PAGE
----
Skip to main content
  • Sculptures celebrating Texas' cowboy roots in Dallas
    View more

    Dallas: The Big Heart of Texas

  • A hamburger and onion rings at Kincaid’s in Fort Worth, Texas
    View more

    Fort Worth: Museums, Historic Stockyards and Classic Eats

  • Kolaches, Czech pastries with sweet or savory fillings, popular in West, Texas
    View more

    West: Czech Heritage in Central Texas

  • A sampling of cuisine from Georgetown, Texas
    View more

    Georgetown: Visit Texas Hill Country

  • A stuffed ancho chile at Fonda San Miguel in Austin, Texas
    View more

    Austin: Toe-tapping, Belly-filling Fun

The twice daily cattle drive at Fort Worth Stockyards National Historic District in Texas
View more

Dallas to Austin: A Texas-sized Foodie Road Trip

By Idoia Gkikas

  • Route distance:
    407.00 km
  • Suggested Time:
    5 days

Texas is known for its larger-than-life personality. The state is bigger, the people are friendlier and the food… Well, the food just might be tastier.

Texas has an interesting mix of highly diverse urban centers and rural outposts. With its Southern locale and proximity to Mexico, the Texas dining scene mingles hearty country cooking with flavors from Mexico and the USA’s Southwest. Hit the road for this journey to culinary bliss in Texas.

01
Sculptures celebrating Texas' cowboy roots in Dallas
View more

Dallas: The Big Heart of Texas

Catch a flight to Dallas-Fort Worth International Airport (DFW) and pick up a rental car from Avis. Dallas began as a typical Texas railroad town; today, it’s one of the largest cities in the USA and the urban hub of the South.

If there’s one dish that is quintessential Texas, it’s chili, a hearty stew full of beans, meat and a tomato-based sauce. The place to try it: Tolbert’s Restaurant & Chili Parlor. Order the classic Bowl of Red and wash it down with a cold beer. There’s live music almost every night, too. Save room for Sweet Georgia Brown Bar-B-Que, where gravy-smothered pork chops, collard greens, macaroni and cheese, and other soul food staples are served cafeteria-style.

Dallas is brimming with attractions – from presidential (George W. Bush Presidential Library and Museum) to cultural (Dallas Museum of Art) to family-friendly (Dallas Zoo). Wander the historic Deep Ellum neighborhood, taking photos of street art and listening to live music. Don’t miss a trip to the top of Reunion Tower for 360-degree views of the city. The tower lights up at night and has two restaurants. Leave enough time to explore before driving to nearby Fort Worth.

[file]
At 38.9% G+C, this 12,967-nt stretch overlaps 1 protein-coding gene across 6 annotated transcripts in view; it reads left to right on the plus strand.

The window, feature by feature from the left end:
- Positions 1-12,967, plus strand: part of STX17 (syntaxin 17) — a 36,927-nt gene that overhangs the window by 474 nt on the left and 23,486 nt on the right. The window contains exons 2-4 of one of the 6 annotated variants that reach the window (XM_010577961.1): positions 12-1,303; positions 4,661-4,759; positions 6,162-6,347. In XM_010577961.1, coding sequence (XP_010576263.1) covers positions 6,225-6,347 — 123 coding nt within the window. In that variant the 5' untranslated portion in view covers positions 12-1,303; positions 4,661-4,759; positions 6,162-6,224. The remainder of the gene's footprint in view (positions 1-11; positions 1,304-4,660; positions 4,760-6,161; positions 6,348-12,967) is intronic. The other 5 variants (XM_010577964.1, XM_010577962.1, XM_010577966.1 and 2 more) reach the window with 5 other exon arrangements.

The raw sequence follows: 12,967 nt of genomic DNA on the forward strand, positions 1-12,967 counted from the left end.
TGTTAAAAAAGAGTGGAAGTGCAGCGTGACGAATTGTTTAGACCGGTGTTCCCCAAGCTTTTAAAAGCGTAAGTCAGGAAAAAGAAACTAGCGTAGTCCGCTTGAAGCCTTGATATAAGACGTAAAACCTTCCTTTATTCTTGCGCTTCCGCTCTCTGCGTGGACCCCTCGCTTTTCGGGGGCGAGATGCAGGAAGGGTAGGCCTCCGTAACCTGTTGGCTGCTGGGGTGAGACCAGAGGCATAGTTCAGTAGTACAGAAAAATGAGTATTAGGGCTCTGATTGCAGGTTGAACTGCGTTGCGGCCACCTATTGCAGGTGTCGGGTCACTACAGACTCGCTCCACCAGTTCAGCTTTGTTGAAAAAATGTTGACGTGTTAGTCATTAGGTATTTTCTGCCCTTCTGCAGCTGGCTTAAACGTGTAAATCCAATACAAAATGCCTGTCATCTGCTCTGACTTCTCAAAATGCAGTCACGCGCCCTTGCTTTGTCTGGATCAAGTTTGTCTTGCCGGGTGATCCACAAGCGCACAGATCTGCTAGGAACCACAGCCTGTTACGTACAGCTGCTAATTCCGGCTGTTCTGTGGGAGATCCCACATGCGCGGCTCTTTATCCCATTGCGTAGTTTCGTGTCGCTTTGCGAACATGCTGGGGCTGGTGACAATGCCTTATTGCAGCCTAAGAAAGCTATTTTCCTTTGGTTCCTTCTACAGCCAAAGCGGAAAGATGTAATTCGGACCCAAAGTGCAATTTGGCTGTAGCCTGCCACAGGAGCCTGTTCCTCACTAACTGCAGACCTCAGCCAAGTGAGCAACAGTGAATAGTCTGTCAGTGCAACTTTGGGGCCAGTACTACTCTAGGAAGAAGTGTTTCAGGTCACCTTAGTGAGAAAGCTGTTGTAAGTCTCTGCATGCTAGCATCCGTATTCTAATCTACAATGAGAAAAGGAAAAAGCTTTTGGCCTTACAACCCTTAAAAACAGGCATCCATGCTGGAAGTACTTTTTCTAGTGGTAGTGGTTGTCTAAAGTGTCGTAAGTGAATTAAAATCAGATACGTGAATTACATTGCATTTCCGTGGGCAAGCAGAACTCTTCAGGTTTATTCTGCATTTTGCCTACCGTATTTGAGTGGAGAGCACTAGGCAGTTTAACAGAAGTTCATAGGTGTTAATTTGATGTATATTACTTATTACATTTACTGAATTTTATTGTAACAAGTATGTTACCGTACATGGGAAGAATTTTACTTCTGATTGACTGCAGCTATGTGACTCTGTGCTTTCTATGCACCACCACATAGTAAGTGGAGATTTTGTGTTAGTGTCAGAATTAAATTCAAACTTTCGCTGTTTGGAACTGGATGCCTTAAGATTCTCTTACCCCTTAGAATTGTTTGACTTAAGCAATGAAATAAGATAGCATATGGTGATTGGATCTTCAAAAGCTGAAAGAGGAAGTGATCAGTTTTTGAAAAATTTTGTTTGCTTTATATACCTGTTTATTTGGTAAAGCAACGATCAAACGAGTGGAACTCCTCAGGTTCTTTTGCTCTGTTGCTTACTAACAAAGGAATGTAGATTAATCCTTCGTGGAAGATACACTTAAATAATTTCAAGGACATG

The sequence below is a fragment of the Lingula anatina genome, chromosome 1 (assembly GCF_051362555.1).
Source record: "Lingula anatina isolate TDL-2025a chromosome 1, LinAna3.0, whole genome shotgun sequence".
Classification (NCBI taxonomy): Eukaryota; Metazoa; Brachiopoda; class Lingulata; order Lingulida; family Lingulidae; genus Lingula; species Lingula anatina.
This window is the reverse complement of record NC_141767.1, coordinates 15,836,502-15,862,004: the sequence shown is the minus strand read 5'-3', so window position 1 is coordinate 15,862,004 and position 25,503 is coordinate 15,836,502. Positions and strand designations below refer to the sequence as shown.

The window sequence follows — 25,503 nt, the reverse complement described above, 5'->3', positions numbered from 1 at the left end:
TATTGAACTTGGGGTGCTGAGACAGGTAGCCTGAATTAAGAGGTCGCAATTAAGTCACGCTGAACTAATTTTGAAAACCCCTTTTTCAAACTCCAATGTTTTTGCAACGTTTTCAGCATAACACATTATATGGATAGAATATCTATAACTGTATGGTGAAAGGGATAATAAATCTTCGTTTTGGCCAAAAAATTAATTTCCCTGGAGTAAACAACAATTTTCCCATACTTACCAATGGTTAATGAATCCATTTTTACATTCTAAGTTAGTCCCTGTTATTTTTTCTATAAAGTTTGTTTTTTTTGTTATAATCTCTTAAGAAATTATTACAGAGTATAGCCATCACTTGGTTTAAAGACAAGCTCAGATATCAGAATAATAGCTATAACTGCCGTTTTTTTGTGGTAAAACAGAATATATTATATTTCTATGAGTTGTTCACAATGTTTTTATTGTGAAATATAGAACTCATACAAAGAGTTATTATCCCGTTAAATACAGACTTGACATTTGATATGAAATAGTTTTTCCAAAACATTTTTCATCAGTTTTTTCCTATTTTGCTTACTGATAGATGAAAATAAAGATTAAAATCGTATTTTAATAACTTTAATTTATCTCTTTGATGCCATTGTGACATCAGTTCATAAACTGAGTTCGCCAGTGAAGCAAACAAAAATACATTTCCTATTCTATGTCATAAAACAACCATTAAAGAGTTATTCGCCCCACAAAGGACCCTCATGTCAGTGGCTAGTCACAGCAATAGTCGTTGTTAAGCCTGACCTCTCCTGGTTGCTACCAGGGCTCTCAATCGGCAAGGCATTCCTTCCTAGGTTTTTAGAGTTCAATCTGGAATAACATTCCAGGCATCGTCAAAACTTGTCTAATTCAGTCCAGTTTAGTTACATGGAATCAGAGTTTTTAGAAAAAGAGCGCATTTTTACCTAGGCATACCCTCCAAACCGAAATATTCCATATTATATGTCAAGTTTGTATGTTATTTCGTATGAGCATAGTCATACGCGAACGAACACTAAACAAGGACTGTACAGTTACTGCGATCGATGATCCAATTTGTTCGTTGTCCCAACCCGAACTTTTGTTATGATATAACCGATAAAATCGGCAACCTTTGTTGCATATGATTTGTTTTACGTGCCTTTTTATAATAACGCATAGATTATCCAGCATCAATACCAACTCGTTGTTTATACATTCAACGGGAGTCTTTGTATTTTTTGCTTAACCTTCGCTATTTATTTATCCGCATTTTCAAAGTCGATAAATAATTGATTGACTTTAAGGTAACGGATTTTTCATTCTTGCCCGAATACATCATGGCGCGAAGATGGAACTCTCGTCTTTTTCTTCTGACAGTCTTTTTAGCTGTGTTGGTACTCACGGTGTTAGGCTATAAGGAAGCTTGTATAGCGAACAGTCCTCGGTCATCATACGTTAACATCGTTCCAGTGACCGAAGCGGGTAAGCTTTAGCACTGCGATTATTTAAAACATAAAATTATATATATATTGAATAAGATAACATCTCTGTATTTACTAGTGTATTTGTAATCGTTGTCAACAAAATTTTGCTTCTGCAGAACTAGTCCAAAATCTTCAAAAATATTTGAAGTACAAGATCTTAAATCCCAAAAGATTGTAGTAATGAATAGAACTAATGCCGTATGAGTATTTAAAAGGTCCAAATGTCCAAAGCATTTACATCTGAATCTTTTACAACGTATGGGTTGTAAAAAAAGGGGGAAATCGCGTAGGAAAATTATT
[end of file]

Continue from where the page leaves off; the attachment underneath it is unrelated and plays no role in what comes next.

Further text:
51 km
0.75 hours by car
02
A hamburger and onion rings at Kincaid’s in Fort Worth, Texas
View more

Fort Worth: Museums, Historic Stockyards and Classic Eats

Interstate 30 cuts through the city as you drive west to Fort Worth. This is not simply a Dallas neighbor; Fort Worth holds its own as one of the biggest cities in Texas and has an abundance of activities to show for it: NASCAR at Texas Motor Speedway, nightlife at Sundance Square; professional football and baseball, and a wealth of museums – more than 30 in all. A few not to miss: Sid Richardson Museum, Amon Carter Museum of American Art, Texas Civil War Museum and the Kimbell Art Museum, whose Louis Kahn-designed building is a landmark of modern architecture.

For all its big-city size, Fort Worth holds true to its country-Western roots in places like the Stockyards National Historic District, where you can watch a real rodeo every Friday and Saturday night at Fort Worth Stockyards Rodeo.